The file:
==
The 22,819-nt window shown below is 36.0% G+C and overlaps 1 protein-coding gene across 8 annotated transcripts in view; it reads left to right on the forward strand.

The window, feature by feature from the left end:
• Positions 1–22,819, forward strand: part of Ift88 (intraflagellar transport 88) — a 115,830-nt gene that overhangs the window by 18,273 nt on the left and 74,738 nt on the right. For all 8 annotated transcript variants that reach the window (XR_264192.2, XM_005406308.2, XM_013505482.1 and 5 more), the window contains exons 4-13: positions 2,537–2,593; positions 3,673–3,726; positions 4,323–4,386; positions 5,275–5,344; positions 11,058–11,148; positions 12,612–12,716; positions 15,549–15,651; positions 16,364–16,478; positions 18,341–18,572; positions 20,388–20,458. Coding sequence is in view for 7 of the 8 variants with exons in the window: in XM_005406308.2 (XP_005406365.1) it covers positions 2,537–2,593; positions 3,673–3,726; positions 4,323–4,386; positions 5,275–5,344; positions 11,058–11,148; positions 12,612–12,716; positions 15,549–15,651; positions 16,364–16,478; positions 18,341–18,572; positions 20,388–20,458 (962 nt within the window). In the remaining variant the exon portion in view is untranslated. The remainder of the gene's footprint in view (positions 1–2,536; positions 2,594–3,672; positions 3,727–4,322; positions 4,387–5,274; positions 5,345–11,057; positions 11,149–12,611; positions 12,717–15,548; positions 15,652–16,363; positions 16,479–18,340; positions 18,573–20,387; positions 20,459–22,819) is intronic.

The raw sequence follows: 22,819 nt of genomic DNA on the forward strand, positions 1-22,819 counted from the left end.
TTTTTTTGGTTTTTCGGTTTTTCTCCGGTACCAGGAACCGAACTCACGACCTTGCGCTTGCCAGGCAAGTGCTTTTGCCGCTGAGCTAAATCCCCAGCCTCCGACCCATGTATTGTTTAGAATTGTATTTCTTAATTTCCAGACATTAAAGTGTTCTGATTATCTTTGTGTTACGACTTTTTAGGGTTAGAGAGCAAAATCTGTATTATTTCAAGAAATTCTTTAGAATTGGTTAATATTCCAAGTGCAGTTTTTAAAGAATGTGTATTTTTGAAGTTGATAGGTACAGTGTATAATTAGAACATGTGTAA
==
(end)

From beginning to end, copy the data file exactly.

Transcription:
The 22,819-nt window shown below is 36.0% G+C and overlaps 1 protein-coding gene across 8 annotated transcripts in view; it reads left to right on the forward strand.

The window, feature by feature from the left end:
• Positions 1–22,819, forward strand: part of Ift88 (intraflagellar transport 88) — a 115,830-nt gene that overhangs the window by 18,273 nt on the left and 74,738 nt on the right. For all 8 annotated transcript variants that reach the window (XR_264192.2, XM_005406308.2, XM_013505482.1 and 5 more), the window contains exons 4-13: positions 2,537–2,593; positions 3,673–3,726; positions 4,323–4,386; positions 5,275–5,344; positions 11,058–11,148; positions 12,612–12,716; positions 15,549–15,651; positions 16,364–16,478; positions 18,341–18,572; positions 20,388–20,458. Coding sequence is in view for 7 of the 8 variants with exons in the window: in XM_005406308.2 (XP_005406365.1) it covers positions 2,537–2,593; positions 3,673–3,726; positions 4,323–4,386; positions 5,275–5,344; positions 11,058–11,148; positions 12,612–12,716; positions 15,549–15,651; positions 16,364–16,478; positions 18,341–18,572; positions 20,388–20,458 (962 nt within the window). In the remaining variant the exon portion in view is untranslated. The remainder of the gene's footprint in view (positions 1–2,536; positions 2,594–3,672; positions 3,727–4,322; positions 4,387–5,274; positions 5,345–11,057; positions 11,149–12,611; positions 12,717–15,548; positions 15,652–16,363; positions 16,479–18,340; positions 18,573–20,387; positions 20,459–22,819) is intronic.

The raw sequence follows: 22,819 nt of genomic DNA on the forward strand, positions 1-22,819 counted from the left end.
TTTTTTTGGTTTTTCGGTTTTTCTCCGGTACCAGGAACCGAACTCACGACCTTGCGCTTGCCAGGCAAGTGCTTTTGCCGCTGAGCTAAATCCCCAGCCTCCGACCCATGTATTGTTTAGAATTGTATTTCTTAATTTCCAGACATTAAAGTGTTCTGATTATCTTTGTGTTACGACTTTTTAGGGTTAGAGAGCAAAATCTGTATTATTTCAAGAAATTCTTTAGAATTGGTTAATATTCCAAGTGCAGTTTTTAAAGAATGTGTATTTTTGAAGTTGATAGGTACAGTGTATAATTAGAACATGTGTAA